Monday's Top Upgrades (and Downgrades)

This series, brought to you by Yahoo! Finance, looks at which upgrades and downgrades make sense, and which ones investors should act on. Today, we'll be looking at a pair of upgrades for Aeropostale (NYSE: ARO  ) and Quiksilver (NYSE: ZQK  ) in the apparel industry, followed by a downgrade for DuPont (NYSE: DD  ) .

Aeropostale is styling
For the second time in as many months, Wall Street is urging investors to take a leap of faith and buy Aeropostale. Last month, it was Standpoint Research arguing that, with Aero shares underperforming the S&P by 30 percentage points, any bad news the company could possibly report had already been "more than priced in." This month -- this morning, in fact -- it's FBR Capital coming to Aero's defense.

Urging investors to buy Aeropostale ahead of the company's third-quarter earnings announcement (due out Nov. 29), FBR argues that the shares are due for a 15% bump, and will hit $16 within a year. And believe it or not, FBR may be right about that. While on the surface Aero might not look particularly attractive at a valuation pushing 20 times earnings, this company generates strong free cash flow -- maybe even strong enough to make it a bargain.

Free cash flow for the past 12 months -- $95 million -- exceeds reported net income by more than half. At a valuation of less than 12 times FCF, Aero looks fairly priced for the 11%-plus growth rate that Wall Street assigns it. Back out the company's nearly $170 million in cash, with zero debt, and the stock actually looks a bit underpriced. Barring a miserable earnings report later on this month, the stock should do well.

Quiksilver looks more like lead
If only we could say the same thing about Quiksilver. This morning, analysts at Stifel Nicolaus gave their stamp of approval to the surf 'n' snowboarding stock. And it's not hard to see why. On the surface, Quiksilver looks like a better bargain than Aeropostale, boasting a low P/E ratio of just 11.3, against a faster growth rate (12.5%).

Problem is, while Quiksilver may look like a bargain, looks can be deceiving. Although technically "profitable" under GAAP, Quiksilver's cash flow statement shows that it actually burned $100 million in cash over the past year. This failure to generate cash is part of the reason that -- unlike Aeropostale -- Quiksilver is still struggling under a debt load of more than $783 million (against cash of just $82 million).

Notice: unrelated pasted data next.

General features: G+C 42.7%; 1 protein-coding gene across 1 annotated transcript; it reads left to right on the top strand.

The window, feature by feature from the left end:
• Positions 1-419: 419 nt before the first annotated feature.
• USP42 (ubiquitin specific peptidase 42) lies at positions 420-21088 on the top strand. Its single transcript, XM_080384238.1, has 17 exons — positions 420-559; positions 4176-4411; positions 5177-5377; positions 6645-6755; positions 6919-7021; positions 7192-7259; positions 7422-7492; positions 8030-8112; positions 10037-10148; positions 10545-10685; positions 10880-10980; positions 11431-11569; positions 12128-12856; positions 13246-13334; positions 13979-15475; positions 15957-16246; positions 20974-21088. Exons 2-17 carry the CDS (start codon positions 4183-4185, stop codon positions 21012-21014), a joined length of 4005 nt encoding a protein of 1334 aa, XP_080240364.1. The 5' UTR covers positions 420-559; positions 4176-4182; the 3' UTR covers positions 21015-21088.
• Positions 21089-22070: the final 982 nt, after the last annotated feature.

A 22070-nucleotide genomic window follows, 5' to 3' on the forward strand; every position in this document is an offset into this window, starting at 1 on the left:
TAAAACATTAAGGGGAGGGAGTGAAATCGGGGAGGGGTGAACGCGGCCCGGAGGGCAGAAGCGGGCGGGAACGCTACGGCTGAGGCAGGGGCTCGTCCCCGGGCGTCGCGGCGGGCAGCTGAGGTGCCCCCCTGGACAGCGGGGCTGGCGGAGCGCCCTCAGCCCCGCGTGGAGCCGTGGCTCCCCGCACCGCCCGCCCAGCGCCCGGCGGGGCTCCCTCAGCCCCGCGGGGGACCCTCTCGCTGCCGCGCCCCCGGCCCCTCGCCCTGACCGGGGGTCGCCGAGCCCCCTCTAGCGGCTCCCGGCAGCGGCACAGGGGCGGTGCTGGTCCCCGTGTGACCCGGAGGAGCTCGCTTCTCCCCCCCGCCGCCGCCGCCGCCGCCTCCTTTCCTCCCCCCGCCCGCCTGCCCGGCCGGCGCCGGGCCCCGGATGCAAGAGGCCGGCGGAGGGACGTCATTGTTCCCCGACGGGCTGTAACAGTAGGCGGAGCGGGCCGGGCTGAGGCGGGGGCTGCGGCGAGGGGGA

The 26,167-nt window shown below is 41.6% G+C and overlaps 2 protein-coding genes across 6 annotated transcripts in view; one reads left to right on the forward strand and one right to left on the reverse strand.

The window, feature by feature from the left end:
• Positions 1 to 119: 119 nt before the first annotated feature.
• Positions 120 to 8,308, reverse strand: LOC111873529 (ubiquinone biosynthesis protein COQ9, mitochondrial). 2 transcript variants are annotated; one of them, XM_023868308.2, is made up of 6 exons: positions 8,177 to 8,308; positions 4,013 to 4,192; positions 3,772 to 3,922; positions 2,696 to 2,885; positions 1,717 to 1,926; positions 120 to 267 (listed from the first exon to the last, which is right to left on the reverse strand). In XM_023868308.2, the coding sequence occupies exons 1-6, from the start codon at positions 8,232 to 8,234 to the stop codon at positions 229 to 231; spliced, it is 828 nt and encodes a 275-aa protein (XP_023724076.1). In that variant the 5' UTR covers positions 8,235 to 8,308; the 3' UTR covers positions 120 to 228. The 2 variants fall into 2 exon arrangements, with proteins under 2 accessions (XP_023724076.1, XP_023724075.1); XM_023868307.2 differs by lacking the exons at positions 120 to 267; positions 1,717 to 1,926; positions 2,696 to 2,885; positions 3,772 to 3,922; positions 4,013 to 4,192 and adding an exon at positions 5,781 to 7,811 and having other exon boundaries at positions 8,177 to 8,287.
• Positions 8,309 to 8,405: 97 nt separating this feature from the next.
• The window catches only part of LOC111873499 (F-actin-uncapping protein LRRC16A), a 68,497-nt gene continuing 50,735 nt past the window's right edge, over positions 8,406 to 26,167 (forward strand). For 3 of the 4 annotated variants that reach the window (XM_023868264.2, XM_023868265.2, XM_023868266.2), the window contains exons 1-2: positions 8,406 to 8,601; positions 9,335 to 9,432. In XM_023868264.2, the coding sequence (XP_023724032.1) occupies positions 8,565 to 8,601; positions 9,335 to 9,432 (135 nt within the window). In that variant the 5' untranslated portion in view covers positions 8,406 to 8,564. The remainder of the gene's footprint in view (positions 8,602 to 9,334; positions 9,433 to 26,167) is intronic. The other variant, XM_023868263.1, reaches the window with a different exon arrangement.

Granted, Quiksilver has done better than this in years past. As recently as 2010, for example, it generated cash at the rate of more than $150 million a year. So perhaps Stifel sees something that suggests the company's about to get back on track -- in which case, perhaps we will see this same something when Quiksilver reports earnings on Dec. 10. For now, though, I have to say that the prognosis doesn't look good.

Down on DuPont 
And speaking of things that don't look good, Piper Jaffray just downgraded shares of DuPont to "neutral," lowering its price target in tandem, to $51 a share.

Now, astute investors will notice that $51 is actually 15% above where DuPont shares currently trade. Between the shares' low 14 times earning valuation and near-4% dividend yield, this may lead some investors to think the shares are a bargain. Don't.

Growth at this chemicals giant is expected to average an anemic 4% over the next five years. Debt at the company is an astounding $11.5 billion (net of cash). Plus, even the company's P/E ratio is deceptive, because at DuPont, free cash flow undershoots reported net income pretty significantly. In fact, if you factor in the company's debt, and its $2.5 billion in free cash flow (as opposed to its $3.05 billion in reported income), it soon becomes apparent that this "14 P/E" stock is actually selling for an enterprise value-to-free cash flow ratio of about 21.

Even given the dividend yield, that seems a bit much to be paying for a 4%-grower like DuPont. Fact is, Piper may have been overgenerous in downgrading this stock only to "neutral." Fact is, DuPont might really be a stock more worthy of a "sell."

Fool contributor Rich Smith has no positions in the stocks mentioned above. The Motley Fool owns shares of Aeropostale.


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